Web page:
Zia Unmourned

By Rushdie, Salman | The Nation, September 19, 1988 | Go to article overview

Zia Unmourned


Rushdie, Salman, The Nation


Then a tyrant falls, the world's shadows lighten, and only hypocrites grieve; and Gen. mohammad Zia ul-Haq was one of the cruelest of modern tyrants, whatever his "great friend" George Bush and his staunch supporter Margaret Thatcher would have us think. Eleven years ago, he burst out of his bottle like an Arabian Nights goblin, and although he seemed, at first, a small, puny sort of demon, he instantly commenced to grow, until he was gigantic enough to be able to grab the whole of Pakistan by the throat. Now, after an eternity of repression (even the clocks ran slowly under the pressure of Zia's thumb), that sad, strangulated nation may, for a few moments, breathe a little more freely.

Deferential, unassuming, humbly religious Zia, the plain soldier's plain soldier; it was easy for a man as brilliant, patrician and autocratic as Zulfikar Ali Bhutto - no stranger to despotism himself -to see such a fellow as a useful, controllable fool, a corked and bottled genie with a comical Groucho mustache. Zia became Bhutto's chief of staff in 1976 largely because Bhutto felt he had him safely in his pocket. But Pakistani generals have a way of leaping out of such pockets and sealing up their former masters instead. The protege deposed the patron in July 1977 and became his executioner two years later, initiating a blood feud with the Bhutto dynasty that could probably only have ended with his death. One of the more optimistic aspects of the new situation is that Pakistan's remaining generals have no reason to fear the Bhuttos' revenge if power should return to Pakistan's long-denied democratic forces.

Pakistan under Zia had become a nightmarish, surreal land, in which battlefield armaments meant for the Afghan rebels were traded more or less openly on the country's black markets; in which the citizens of Karachi spoke, with a shrug, of the daily collusion between the police force and large-scale gangs of thieves; in which private armies of heavily armed men defended and serviced one of the world's biggest narcotics industries; in which "elections" took place without the participation of any political parties. That such a situation should be described around the world as "stability" would be funny if it were not vile; that it had been concealed beneath a cloak of religious faith is more terrible still.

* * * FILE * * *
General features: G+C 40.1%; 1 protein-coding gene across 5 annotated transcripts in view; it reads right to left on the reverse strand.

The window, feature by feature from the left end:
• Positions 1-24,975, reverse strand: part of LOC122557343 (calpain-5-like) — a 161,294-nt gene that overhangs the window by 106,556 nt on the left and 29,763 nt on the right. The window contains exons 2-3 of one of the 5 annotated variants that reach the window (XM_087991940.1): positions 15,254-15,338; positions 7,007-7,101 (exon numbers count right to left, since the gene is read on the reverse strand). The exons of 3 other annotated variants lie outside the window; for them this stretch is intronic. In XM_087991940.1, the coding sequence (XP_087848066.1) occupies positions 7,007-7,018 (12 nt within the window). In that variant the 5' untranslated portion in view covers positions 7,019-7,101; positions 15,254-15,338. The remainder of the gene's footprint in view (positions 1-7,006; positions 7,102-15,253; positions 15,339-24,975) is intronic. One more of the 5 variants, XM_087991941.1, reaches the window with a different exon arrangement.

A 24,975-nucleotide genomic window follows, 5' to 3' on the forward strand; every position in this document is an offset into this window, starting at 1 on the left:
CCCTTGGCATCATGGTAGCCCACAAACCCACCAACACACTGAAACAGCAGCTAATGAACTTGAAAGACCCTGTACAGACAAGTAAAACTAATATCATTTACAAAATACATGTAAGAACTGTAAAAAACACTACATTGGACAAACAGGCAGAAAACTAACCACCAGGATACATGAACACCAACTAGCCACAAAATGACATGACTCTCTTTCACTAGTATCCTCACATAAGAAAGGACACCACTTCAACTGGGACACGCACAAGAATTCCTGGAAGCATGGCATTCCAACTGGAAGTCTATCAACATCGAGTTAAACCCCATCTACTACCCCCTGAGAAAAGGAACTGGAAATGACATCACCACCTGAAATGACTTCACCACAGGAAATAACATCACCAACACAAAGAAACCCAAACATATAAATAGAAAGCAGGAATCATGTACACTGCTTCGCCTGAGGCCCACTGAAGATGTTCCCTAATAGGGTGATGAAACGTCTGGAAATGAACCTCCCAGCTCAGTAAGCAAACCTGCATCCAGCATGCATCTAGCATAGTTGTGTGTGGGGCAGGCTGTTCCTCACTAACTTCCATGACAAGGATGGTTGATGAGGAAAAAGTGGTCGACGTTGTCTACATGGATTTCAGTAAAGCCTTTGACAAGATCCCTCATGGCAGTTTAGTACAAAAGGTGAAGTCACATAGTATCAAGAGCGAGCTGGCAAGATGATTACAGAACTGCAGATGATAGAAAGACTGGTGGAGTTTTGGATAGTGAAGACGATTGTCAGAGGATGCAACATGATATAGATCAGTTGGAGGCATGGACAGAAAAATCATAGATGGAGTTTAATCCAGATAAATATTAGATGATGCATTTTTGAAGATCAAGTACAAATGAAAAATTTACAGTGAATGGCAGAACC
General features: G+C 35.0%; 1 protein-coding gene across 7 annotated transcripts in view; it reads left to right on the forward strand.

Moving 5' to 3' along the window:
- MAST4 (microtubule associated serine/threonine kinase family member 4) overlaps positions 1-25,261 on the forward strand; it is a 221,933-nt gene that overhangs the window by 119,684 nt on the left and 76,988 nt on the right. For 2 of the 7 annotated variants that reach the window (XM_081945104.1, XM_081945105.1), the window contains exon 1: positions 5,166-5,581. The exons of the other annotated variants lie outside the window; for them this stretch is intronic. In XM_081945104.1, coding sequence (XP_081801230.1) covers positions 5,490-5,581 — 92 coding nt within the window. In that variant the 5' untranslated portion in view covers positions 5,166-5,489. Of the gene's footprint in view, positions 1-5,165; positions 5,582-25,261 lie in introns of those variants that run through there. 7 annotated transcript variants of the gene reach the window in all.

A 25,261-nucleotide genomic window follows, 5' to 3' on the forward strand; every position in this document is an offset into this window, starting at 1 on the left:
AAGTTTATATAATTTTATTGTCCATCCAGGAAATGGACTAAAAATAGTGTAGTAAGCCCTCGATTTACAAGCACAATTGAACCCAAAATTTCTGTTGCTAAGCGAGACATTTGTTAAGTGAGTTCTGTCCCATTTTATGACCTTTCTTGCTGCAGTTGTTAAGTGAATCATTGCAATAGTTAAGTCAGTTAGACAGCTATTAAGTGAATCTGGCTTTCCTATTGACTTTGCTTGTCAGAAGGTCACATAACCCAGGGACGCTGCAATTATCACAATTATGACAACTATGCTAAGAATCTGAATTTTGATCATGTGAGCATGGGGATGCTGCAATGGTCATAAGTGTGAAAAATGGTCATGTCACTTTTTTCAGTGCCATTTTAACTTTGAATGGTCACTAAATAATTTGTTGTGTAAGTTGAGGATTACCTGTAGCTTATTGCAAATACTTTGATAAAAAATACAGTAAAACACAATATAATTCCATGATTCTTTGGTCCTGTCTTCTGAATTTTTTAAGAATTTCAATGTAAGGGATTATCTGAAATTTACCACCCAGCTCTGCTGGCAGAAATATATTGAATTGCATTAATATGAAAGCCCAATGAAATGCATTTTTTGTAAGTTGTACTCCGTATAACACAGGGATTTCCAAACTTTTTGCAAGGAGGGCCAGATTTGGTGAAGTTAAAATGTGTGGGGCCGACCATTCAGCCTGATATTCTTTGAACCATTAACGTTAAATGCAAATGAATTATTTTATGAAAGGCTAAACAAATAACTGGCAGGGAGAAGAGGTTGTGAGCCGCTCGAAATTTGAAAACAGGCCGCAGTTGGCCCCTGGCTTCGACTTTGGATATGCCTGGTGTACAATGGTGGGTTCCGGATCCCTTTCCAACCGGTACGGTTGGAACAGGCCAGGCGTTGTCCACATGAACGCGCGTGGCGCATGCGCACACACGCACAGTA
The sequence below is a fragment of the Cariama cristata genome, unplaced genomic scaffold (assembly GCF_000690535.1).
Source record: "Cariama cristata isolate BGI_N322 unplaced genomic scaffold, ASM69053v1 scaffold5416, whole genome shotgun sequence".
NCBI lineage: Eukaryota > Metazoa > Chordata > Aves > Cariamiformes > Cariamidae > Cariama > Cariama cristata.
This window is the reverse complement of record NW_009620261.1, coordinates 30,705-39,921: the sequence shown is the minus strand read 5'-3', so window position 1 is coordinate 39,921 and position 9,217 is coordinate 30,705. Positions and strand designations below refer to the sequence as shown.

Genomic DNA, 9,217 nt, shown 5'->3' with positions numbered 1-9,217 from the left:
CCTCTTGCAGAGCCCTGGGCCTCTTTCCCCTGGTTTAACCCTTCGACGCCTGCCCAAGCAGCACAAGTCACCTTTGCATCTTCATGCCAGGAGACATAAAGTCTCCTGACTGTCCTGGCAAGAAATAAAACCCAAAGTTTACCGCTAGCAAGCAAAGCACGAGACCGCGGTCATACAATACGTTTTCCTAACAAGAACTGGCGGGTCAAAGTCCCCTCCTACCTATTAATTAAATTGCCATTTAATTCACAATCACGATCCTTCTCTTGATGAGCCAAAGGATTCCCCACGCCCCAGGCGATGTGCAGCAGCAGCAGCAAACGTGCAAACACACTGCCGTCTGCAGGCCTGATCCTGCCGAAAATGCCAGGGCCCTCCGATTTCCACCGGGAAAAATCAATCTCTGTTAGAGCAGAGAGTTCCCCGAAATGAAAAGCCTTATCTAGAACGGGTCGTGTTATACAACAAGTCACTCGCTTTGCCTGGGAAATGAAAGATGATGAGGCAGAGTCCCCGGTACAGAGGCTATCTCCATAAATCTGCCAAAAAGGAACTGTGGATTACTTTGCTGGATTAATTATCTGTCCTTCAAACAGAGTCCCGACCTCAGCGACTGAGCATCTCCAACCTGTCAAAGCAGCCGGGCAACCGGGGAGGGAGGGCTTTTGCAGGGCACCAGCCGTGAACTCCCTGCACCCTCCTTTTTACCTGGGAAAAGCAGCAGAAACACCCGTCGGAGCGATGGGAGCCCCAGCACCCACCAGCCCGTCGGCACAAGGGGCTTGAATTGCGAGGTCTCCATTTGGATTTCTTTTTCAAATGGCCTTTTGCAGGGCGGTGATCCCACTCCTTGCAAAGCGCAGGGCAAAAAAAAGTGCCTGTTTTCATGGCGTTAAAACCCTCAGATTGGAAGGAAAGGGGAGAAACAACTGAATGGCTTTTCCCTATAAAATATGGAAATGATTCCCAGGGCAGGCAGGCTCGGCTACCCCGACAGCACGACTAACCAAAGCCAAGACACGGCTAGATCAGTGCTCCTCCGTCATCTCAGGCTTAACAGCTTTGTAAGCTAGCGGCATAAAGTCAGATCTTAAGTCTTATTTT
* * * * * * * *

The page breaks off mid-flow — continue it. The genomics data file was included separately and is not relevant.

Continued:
It needs to be said repeatedly in the West that Islam is no more monolithically cruel, no more an "evil empire," than Christianity, capitalism or communism. The medieval, misogynistic, stultifying ideology that Zia imposed on Pakistan in his "Islamization" program was the ugliest possible face of the faith, and one by which most Pakistani Moslems were, I believe, disturbed and frightened. To be a believer is not by any means to be a zealot. Islam in the Indo-Pakistani subcontinent has developed historically along moderate lines, with a strong strain of pluralistic Sufi philosophy; Zia was this Islam's enemy. Now that he has gone, much of the Islamization program may quickly follow him. Pakistan neither wants nor needs a legal system that makes the evidence of women worth less than that of men; nor one that bans the showing on Pakistani TV of the women's events from the Seoul Olympic Games. …

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